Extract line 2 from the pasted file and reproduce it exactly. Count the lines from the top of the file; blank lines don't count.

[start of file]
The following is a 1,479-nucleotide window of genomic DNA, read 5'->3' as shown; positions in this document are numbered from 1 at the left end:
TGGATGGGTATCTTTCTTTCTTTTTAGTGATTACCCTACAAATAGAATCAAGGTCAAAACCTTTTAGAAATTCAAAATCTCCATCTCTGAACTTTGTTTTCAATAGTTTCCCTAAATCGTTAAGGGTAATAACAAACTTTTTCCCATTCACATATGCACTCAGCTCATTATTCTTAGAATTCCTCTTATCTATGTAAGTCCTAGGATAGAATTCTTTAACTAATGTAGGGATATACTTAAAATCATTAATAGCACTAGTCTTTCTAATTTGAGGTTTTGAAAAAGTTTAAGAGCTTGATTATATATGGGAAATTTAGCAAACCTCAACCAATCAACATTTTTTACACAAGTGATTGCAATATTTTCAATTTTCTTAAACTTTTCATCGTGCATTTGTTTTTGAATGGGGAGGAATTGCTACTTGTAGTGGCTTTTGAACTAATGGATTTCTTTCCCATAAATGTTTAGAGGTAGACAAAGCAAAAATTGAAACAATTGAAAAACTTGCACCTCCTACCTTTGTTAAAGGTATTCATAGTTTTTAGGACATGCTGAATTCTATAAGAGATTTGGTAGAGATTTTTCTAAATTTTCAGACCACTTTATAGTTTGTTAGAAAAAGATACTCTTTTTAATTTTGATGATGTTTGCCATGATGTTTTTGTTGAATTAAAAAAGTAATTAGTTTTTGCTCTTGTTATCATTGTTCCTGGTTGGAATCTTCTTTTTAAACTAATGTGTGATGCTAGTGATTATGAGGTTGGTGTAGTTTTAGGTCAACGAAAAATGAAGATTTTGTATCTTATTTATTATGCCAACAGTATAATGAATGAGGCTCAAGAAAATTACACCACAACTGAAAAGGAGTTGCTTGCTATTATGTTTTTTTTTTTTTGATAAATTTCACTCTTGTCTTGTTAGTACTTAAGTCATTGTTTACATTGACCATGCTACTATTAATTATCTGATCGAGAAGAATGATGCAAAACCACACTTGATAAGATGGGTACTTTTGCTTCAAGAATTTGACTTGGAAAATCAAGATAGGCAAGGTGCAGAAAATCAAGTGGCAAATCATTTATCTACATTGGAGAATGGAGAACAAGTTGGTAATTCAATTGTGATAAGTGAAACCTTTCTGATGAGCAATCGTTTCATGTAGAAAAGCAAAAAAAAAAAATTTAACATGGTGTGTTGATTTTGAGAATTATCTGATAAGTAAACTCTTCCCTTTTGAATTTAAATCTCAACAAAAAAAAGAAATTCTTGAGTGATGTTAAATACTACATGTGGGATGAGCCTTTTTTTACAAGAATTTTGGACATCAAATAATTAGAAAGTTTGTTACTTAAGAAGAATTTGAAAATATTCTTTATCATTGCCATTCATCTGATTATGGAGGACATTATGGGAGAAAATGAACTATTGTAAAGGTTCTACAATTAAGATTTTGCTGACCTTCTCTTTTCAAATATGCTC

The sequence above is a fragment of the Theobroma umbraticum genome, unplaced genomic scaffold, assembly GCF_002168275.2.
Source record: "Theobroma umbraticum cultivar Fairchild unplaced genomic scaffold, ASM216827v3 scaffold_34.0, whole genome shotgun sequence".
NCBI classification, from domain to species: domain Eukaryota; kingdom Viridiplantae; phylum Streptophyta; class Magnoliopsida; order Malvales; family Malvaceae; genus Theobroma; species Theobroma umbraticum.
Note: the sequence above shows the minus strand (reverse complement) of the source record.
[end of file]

TGGATGGGTATCTTTCTTTCTTTTTAGTGATTACCCTACAAATAGAATCAAGGTCAAAACCTTTTAGAAATTCAAAATCTCCATCTCTGAACTTTGTTTTCAATAGTTTCCCTAAATCGTTAAGGGTAATAACAAACTTTTTCCCATTCACATATGCACTCAGCTCATTATTCTTAGAATTCCTCTTATCTATGTAAGTCCTAGGATAGAATTCTTTAACTAATGTAGGGATATACTTAAAATCATTAATAGCACTAGTCTTTCTAATTTGAGGTTTTGAAAAAGTTTAAGAGCTTGATTATATATGGGAAATTTAGCAAACCTCAACCAATCAACATTTTTTACACAAGTGATTGCAATATTTTCAATTTTCTTAAACTTTTCATCGTGCATTTGTTTTTGAATGGGGAGGAATTGCTACTTGTAGTGGCTTTTGAACTAATGGATTTCTTTCCCATAAATGTTTAGAGGTAGACAAAGCAAAAATTGAAACAATTGAAAAACTTGCACCTCCTACCTTTGTTAAAGGTATTCATAGTTTTTAGGACATGCTGAATTCTATAAGAGATTTGGTAGAGATTTTTCTAAATTTTCAGACCACTTTATAGTTTGTTAGAAAAAGATACTCTTTTTAATTTTGATGATGTTTGCCATGATGTTTTTGTTGAATTAAAAAAGTAATTAGTTTTTGCTCTTGTTATCATTGTTCCTGGTTGGAATCTTCTTTTTAAACTAATGTGTGATGCTAGTGATTATGAGGTTGGTGTAGTTTTAGGTCAACGAAAAATGAAGATTTTGTATCTTATTTATTATGCCAACAGTATAATGAATGAGGCTCAAGAAAATTACACCACAACTGAAAAGGAGTTGCTTGCTATTATGTTTTTTTTTTTTTGATAAATTTCACTCTTGTCTTGTTAGTACTTAAGTCATTGTTTACATTGACCATGCTACTATTAATTATCTGATCGAGAAGAATGATGCAAAACCACACTTGATAAGATGGGTACTTTTGCTTCAAGAATTTGACTTGGAAAATCAAGATAGGCAAGGTGCAGAAAATCAAGTGGCAAATCATTTATCTACATTGGAGAATGGAGAACAAGTTGGTAATTCAATTGTGATAAGTGAAACCTTTCTGATGAGCAATCGTTTCATGTAGAAAAGCAAAAAAAAAAAATTTAACATGGTGTGTTGATTTTGAGAATTATCTGATAAGTAAACTCTTCCCTTTTGAATTTAAATCTCAACAAAAAAAAGAAATTCTTGAGTGATGTTAAATACTACATGTGGGATGAGCCTTTTTTTACAAGAATTTTGGACATCAAATAATTAGAAAGTTTGTTACTTAAGAAGAATTTGAAAATATTCTTTATCATTGCCATTCATCTGATTATGGAGGACATTATGGGAGAAAATGAACTATTGTAAAGGTTCTACAATTAAGATTTTGCTGACCTTCTCTTTTCAAATATGCTC